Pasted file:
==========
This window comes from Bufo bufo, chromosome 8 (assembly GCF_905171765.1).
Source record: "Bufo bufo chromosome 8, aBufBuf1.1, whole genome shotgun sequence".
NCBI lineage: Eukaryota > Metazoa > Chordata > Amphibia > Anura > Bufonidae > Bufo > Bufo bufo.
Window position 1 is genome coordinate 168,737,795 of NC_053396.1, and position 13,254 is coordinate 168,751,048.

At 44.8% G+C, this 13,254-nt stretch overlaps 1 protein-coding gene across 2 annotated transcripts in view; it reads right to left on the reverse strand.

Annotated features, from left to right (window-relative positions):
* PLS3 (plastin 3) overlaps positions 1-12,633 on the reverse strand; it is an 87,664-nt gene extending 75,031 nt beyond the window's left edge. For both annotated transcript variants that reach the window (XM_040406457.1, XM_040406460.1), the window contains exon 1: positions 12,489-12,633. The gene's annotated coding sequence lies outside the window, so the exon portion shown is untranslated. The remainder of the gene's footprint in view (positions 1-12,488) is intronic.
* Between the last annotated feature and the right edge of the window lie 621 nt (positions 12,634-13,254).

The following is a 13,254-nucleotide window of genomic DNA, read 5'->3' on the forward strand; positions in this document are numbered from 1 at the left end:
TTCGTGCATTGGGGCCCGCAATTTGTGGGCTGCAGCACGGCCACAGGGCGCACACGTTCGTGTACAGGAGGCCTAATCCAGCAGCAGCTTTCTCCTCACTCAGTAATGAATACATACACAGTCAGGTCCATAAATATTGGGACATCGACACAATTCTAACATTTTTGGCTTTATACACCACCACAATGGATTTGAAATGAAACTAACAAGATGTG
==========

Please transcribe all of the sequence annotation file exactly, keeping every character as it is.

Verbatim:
This window comes from Bufo bufo, chromosome 8 (assembly GCF_905171765.1).
Source record: "Bufo bufo chromosome 8, aBufBuf1.1, whole genome shotgun sequence".
NCBI lineage: Eukaryota > Metazoa > Chordata > Amphibia > Anura > Bufonidae > Bufo > Bufo bufo.
Window position 1 is genome coordinate 168,737,795 of NC_053396.1, and position 13,254 is coordinate 168,751,048.

At 44.8% G+C, this 13,254-nt stretch overlaps 1 protein-coding gene across 2 annotated transcripts in view; it reads right to left on the reverse strand.

Annotated features, from left to right (window-relative positions):
* PLS3 (plastin 3) overlaps positions 1-12,633 on the reverse strand; it is an 87,664-nt gene extending 75,031 nt beyond the window's left edge. For both annotated transcript variants that reach the window (XM_040406457.1, XM_040406460.1), the window contains exon 1: positions 12,489-12,633. The gene's annotated coding sequence lies outside the window, so the exon portion shown is untranslated. The remainder of the gene's footprint in view (positions 1-12,488) is intronic.
* Between the last annotated feature and the right edge of the window lie 621 nt (positions 12,634-13,254).

The following is a 13,254-nucleotide window of genomic DNA, read 5'->3' on the forward strand; positions in this document are numbered from 1 at the left end:
TTCGTGCATTGGGGCCCGCAATTTGTGGGCTGCAGCACGGCCACAGGGCGCACACGTTCGTGTACAGGAGGCCTAATCCAGCAGCAGCTTTCTCCTCACTCAGTAATGAATACATACACAGTCAGGTCCATAAATATTGGGACATCGACACAATTCTAACATTTTTGGCTTTATACACCACCACAATGGATTTGAAATGAAACTAACAAGATGTG